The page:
Juana Summers | KGOU
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Juana Summers

Juana Summers is a political reporter for NPR covering demographics and culture. She has covered politics since 2010 for publications including Politico, CNN and The Associated Press. She got her start in public radio at KBIA in Columbia, Mo., and also previously covered Congress for NPR.

She appears regularly on television and radio outlets to discuss national politics. In 2016, Summers was a fellow at Georgetown University's Institute of Politics and Public Service. Summers is also a competitive pinball player and sits on the board of the International Flipper Pinball Association (IFPA), the governing body for competitive pinball events around the world.

She is a graduate of the Missouri School of Journalism and a native of Kansas City, Mo.

Former Vice President Joe Biden has suffered back-to-back poor showings in the first two states to vote in the Democratic primary, and there are now serious questions about whether his "electability" argument is still plausible.

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The Democratic National Committee announced new rules for getting on stage for the party's Feb. 19 debate in Nevada — and they have the potential to shake up who is on the stage.

The new qualification standards scrap the grassroots funding support threshold that candidates have had to meet for prior debates. That means former New York Mayor Michael Bloomberg, a billionaire who is self-funding his campaign and is not soliciting donations, could make his first appearance on stage.

Marlu Abarca has lived in Iowa for a decade and says she now "identifies as an Iowan." For the past few weeks, she has been attending training sessions to chair a satellite caucus site at the South Suburban YMCA in Des Moines.

She'll have to miss work to participate.

"I have to take vacation to chair the satellite caucus," Abarca, 28, said during a lunch break from her job at a Des Moines library.

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The Iowa caucuses are on Monday. Voters are going to go to school gyms, churches and other meeting places across the state. Democrats in Iowa have been under pressure to make their caucuses more accessible.

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Cory Booker has confirmed this morning that he is suspending his presidential campaign. In a letter to his supporters, the New Jersey senator said he doesn't have the campaign funds to compete in what is still a crowded Democratic primary field.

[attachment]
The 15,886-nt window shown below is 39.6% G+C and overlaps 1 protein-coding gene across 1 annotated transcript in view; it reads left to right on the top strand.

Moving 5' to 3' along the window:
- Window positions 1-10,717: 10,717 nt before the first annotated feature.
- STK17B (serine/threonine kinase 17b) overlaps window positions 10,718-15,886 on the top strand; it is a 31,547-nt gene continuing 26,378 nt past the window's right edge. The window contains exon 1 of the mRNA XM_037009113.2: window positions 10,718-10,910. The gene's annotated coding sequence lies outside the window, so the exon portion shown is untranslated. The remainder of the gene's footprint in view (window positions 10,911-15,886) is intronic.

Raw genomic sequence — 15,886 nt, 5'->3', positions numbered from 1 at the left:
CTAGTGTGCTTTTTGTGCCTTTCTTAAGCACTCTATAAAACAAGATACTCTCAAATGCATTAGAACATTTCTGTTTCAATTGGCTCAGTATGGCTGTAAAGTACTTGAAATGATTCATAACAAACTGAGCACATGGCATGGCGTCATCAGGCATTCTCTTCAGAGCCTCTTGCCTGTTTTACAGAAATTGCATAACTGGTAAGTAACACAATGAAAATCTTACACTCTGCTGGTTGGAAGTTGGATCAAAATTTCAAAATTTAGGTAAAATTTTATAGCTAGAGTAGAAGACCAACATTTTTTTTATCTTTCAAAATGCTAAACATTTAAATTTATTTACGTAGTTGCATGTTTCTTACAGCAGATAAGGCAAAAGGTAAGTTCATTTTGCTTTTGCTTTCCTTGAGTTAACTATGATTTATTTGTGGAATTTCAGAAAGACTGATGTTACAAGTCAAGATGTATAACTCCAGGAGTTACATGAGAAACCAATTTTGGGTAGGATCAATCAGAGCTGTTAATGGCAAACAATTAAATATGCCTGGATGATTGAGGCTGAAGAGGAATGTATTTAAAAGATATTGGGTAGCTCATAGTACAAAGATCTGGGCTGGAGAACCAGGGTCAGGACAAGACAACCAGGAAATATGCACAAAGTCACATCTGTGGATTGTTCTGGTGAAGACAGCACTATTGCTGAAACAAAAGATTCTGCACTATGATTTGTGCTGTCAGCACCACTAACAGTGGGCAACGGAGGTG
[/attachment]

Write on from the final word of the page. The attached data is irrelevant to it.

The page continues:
During the final presidential debate of 2019, one of the moderators posed a question about a topic that rarely gets attention on the debate stage: What steps would candidates take to help disabled people get more integrated into the workforce and their local communities?

For Andrew Yang, the question was both political and personal. His oldest son, Christopher, is on the autism spectrum.

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Democratic presidential contender Andrew Yang talks openly and frequently about his son Christopher, who's on the autism spectrum. Here's Yang during the most recent Democratic debate.

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When the House began voting on articles of impeachment last night, President Trump was in Michigan.

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Presidential candidate Julian Castro recently told Iowans they should not be the first in the nation to vote.

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Julián Castro went to Des Moines this week and told Iowans they shouldn't vote first.

"I'm gonna tell the truth. It's time for the Democratic Party to change how we do our presidential nominating process," Castro said at a town hall dedicated to his belief that the party should shake up who has the first say of who should be president. Iowa holds its caucuses in less than two months.

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Updated at 5:35 p.m. ET

Amid a labor dispute at the site of next week's presidential primary debate, all seven Democratic candidates who made the stage are siding with unions and threatening not to participate in the event.

Candidates are scheduled to meet for the Democratic presidential debate on the Loyola Marymount University campus in Los Angeles on Dec. 19.

After weeks of scrutiny over his work at consulting firm McKinsey & Company, Democratic presidential candidate Pete Buttigieg released a list of nine clients that he worked for while employed there.

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When Barack Obama stood in Chicago's Grant Park facing throngs of people in 2008 and declared that "change has come to America," Arielle Monroe was a freshman in college.

Obama was her generation's rock star, who swept away the nation's last remaining racial barrier in politics and inspired a multiracial, multigenerational coalition to support him.

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